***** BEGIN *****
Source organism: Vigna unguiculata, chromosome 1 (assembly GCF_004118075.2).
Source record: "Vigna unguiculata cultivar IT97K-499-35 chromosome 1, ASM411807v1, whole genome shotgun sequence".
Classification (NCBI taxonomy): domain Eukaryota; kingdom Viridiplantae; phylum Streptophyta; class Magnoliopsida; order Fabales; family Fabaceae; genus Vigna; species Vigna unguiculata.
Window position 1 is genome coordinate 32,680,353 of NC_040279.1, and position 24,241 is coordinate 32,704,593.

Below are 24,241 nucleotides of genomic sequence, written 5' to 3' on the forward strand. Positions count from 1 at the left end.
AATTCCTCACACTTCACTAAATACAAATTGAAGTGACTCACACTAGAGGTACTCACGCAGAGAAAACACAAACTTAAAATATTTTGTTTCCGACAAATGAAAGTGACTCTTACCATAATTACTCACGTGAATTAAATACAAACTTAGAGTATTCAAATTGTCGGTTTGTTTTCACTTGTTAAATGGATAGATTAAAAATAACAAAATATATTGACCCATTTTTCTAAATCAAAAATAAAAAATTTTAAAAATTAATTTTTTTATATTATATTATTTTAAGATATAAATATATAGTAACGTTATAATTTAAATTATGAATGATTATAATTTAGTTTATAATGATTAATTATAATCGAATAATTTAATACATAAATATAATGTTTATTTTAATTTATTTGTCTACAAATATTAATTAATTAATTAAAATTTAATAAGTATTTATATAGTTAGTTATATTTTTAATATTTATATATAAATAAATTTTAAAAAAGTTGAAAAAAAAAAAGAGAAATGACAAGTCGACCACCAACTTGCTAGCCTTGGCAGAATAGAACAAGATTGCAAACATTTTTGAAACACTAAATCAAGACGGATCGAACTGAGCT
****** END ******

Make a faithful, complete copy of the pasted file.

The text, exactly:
Source organism: Vigna unguiculata, chromosome 1 (assembly GCF_004118075.2).
Source record: "Vigna unguiculata cultivar IT97K-499-35 chromosome 1, ASM411807v1, whole genome shotgun sequence".
Classification (NCBI taxonomy): domain Eukaryota; kingdom Viridiplantae; phylum Streptophyta; class Magnoliopsida; order Fabales; family Fabaceae; genus Vigna; species Vigna unguiculata.
Window position 1 is genome coordinate 32,680,353 of NC_040279.1, and position 24,241 is coordinate 32,704,593.

Below are 24,241 nucleotides of genomic sequence, written 5' to 3' on the forward strand. Positions count from 1 at the left end.
AATTCCTCACACTTCACTAAATACAAATTGAAGTGACTCACACTAGAGGTACTCACGCAGAGAAAACACAAACTTAAAATATTTTGTTTCCGACAAATGAAAGTGACTCTTACCATAATTACTCACGTGAATTAAATACAAACTTAGAGTATTCAAATTGTCGGTTTGTTTTCACTTGTTAAATGGATAGATTAAAAATAACAAAATATATTGACCCATTTTTCTAAATCAAAAATAAAAAATTTTAAAAATTAATTTTTTTATATTATATTATTTTAAGATATAAATATATAGTAACGTTATAATTTAAATTATGAATGATTATAATTTAGTTTATAATGATTAATTATAATCGAATAATTTAATACATAAATATAATGTTTATTTTAATTTATTTGTCTACAAATATTAATTAATTAATTAAAATTTAATAAGTATTTATATAGTTAGTTATATTTTTAATATTTATATATAAATAAATTTTAAAAAAGTTGAAAAAAAAAAAGAGAAATGACAAGTCGACCACCAACTTGCTAGCCTTGGCAGAATAGAACAAGATTGCAAACATTTTTGAAACACTAAATCAAGACGGATCGAACTGAGCT